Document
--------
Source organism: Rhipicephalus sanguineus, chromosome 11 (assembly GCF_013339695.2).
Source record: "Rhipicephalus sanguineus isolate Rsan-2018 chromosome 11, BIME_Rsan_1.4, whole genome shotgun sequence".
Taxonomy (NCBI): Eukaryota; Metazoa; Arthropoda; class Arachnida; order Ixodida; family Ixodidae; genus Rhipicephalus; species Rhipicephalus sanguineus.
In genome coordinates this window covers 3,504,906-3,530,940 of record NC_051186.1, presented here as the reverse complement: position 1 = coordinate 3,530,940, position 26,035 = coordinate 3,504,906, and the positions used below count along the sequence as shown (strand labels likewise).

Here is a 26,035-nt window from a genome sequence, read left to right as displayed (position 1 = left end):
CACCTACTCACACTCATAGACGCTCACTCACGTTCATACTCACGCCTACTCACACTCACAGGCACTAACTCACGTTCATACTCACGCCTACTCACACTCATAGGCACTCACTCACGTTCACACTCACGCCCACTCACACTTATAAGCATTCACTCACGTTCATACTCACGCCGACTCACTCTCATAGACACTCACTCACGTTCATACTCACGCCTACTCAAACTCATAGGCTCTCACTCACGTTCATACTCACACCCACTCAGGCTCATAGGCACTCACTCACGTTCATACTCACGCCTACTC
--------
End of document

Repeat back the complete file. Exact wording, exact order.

Source organism: Rhipicephalus sanguineus, chromosome 11 (assembly GCF_013339695.2).
Source record: "Rhipicephalus sanguineus isolate Rsan-2018 chromosome 11, BIME_Rsan_1.4, whole genome shotgun sequence".
Taxonomy (NCBI): Eukaryota; Metazoa; Arthropoda; class Arachnida; order Ixodida; family Ixodidae; genus Rhipicephalus; species Rhipicephalus sanguineus.
In genome coordinates this window covers 3,504,906-3,530,940 of record NC_051186.1, presented here as the reverse complement: position 1 = coordinate 3,530,940, position 26,035 = coordinate 3,504,906, and the positions used below count along the sequence as shown (strand labels likewise).

Here is a 26,035-nt window from a genome sequence, read left to right as displayed (position 1 = left end):
CACCTACTCACACTCATAGACGCTCACTCACGTTCATACTCACGCCTACTCACACTCACAGGCACTAACTCACGTTCATACTCACGCCTACTCACACTCATAGGCACTCACTCACGTTCACACTCACGCCCACTCACACTTATAAGCATTCACTCACGTTCATACTCACGCCGACTCACTCTCATAGACACTCACTCACGTTCATACTCACGCCTACTCAAACTCATAGGCTCTCACTCACGTTCATACTCACACCCACTCAGGCTCATAGGCACTCACTCACGTTCATACTCACGCCTACTC